The conference will attract transportation industry leaders from around the country to share ideas, innovations and opportunities for career planning and development in related fields.

Founded in 1971 on the campus of Howard University, COMTO was created in part to provide a forum for minority professionals in the transportation industry. Its mission is to “ensure opportunities and maximum participation in the transportation industry for minority individuals, businesses, and communities of color, through advocacy, information sharing, training, education, and professional development.”

A. Bradley Mims is COMTO’s CEO and President, a native of Maryland and says “Maryland is located at Central East Coast transportation crossroads, has one of the strongest state economies in the country and boasts one of the wealthiest minority constituencies in the United States. It also has one of the most progressive/aggressive DBE/MBE Business contracting programs in the United States. Our very robust multimodal transportation infrastructure is being improved to meet the needs of our constituency for the 21st Century – all of which will be showcased at the 47th Annual COMTO National Meeting and Training Conference.”

Membership includes individuals, groups, transportation agencies, private sector corporations, non-profit organizations, and Historically Underutilized Businesses (HUBs). Maryland is one of 39 Chapters from across the country and last hosted the conference in 1998.

The co-sponsor of the conference is the Maryland Department of Transportation (MDOT) which includes the State Highway Administration, Maryland Aviation Administration, the Maryland Transit Administration, the Maryland Transportation Authority, and the Maryland Port Administration.

“Partnerships with private companies allow us to share our resources on projects that benefit our communities and our businesses,” said R. Earl Lewis, Deputy Secretary for MDOT. “We have to make sure we’re engaging all of the stakeholders in the discussion as we determine how to best use these partnerships to connect people to life’s opportunities.”

Other sponsors of the conference include national and local private industry firms including Morgan State University and Visit Baltimore.

The conference offers workshops, panel discussions, and training for both professionals and students. It is also a platform to present new technologies and innovations to address growing increasing concerns addressing infrastructure and safety.

“Career and business opportunities in the transportation industry are vast and diverse. However, women and minorities are all too often unaware of these opportunities. COMTO is a leader in ensuring women and minorities are both aware and prepared for career and business opportunities in the various modes of transportation,” says Ricky D. Smith, CEO of Baltimore/ Washington International Thurgood Marshall Airport and COMTO MD Board member.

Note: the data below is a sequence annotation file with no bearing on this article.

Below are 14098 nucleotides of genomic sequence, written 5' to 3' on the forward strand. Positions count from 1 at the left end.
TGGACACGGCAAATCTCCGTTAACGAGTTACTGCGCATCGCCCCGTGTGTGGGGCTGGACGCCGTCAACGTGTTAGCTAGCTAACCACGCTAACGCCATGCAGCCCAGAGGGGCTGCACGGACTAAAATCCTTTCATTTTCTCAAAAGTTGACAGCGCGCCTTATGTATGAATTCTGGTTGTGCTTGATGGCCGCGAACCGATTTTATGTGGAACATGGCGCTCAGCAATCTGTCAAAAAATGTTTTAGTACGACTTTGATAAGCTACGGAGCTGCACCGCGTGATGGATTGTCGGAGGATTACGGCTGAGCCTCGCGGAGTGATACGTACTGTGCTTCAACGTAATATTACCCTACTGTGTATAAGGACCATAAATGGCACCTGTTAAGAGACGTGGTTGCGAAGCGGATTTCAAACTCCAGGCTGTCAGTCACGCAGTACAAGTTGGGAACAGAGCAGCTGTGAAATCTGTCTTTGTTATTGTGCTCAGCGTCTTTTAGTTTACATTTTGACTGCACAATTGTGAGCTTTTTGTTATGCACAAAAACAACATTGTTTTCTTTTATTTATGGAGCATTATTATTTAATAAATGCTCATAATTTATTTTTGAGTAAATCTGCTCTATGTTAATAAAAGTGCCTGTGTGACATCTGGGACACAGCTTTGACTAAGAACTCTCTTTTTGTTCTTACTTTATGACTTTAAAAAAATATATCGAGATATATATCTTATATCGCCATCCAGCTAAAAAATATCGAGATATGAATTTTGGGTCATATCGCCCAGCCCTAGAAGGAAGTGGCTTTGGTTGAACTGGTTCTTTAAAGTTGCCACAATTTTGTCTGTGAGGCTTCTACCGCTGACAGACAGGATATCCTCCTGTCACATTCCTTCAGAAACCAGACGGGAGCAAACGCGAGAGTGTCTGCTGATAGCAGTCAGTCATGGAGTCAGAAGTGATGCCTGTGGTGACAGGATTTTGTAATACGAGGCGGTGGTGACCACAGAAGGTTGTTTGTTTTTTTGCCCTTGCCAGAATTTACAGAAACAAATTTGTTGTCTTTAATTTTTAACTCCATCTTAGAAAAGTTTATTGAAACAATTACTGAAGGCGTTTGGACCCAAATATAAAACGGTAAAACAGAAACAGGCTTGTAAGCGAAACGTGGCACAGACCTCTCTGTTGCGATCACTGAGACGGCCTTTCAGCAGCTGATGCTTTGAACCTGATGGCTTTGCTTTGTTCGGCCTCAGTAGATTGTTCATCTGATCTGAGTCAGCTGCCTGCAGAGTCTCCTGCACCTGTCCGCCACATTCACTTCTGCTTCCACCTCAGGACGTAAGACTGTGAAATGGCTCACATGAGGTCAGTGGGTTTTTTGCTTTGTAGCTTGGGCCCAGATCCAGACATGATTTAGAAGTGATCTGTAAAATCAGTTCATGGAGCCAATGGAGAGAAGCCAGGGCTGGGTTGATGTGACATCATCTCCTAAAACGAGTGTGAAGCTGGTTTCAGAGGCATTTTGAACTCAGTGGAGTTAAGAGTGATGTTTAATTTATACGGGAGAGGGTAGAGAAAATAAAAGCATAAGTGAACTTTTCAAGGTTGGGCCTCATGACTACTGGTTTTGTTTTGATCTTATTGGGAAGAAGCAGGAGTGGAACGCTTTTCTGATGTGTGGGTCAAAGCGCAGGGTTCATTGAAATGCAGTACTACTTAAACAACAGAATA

On Saturday, July 28 in addition to a golf tournament, COMTO partners with Morgan State University to present a Youth Symposium to learn about transportation related careers in civil engineering and design. It’s free and open to youth ages 11 – 18 (see flyer). It’s not too late to register.

Along with training and development, the conference offers an opportunity through technical tours to showcase innovative projects in Maryland. And no visit to Baltimore would be complete without an opportunity to taste the best crabs on the east coast with a crab feast cruise on the Spirit of Baltimore on July 29.

Co-Chairs for the conference are David Coyne, Vice-President of Johnson, Mirmiran & Thompson, Inc., Carl Sajous, Director of Business Development at MV Transportation, and Meshelle M.V. Howard, Director, Division of Civil Rights and Fair Practices for MDOT Maryland Transportation Authority

Although full registration is closed, it’s also not too late for interested persons, including non- members, to register for one day to attend selected workshops and panel discussions. For more information, visit To catch up with activities during the conference, follow the Maryland Chapter on Facebook at comtomd.

UA Basketball’s New Original Series Home Court: Baltimore

Under Armour Basketball’s new inaugural series, Home Court: Baltimore is now live on YouTube! This first season spotlights UA’s home base of Baltimore, Maryland, and explores the cultural impact basketball, style, food and music rooted in Charm City. Sarunas Jackson, star of HBO series Insecure and a former hooper, takes viewers on a journey of discovery, where he meets up with locals at iconic establishments within various inner-communities for an intimate view of B’more’s unique culture.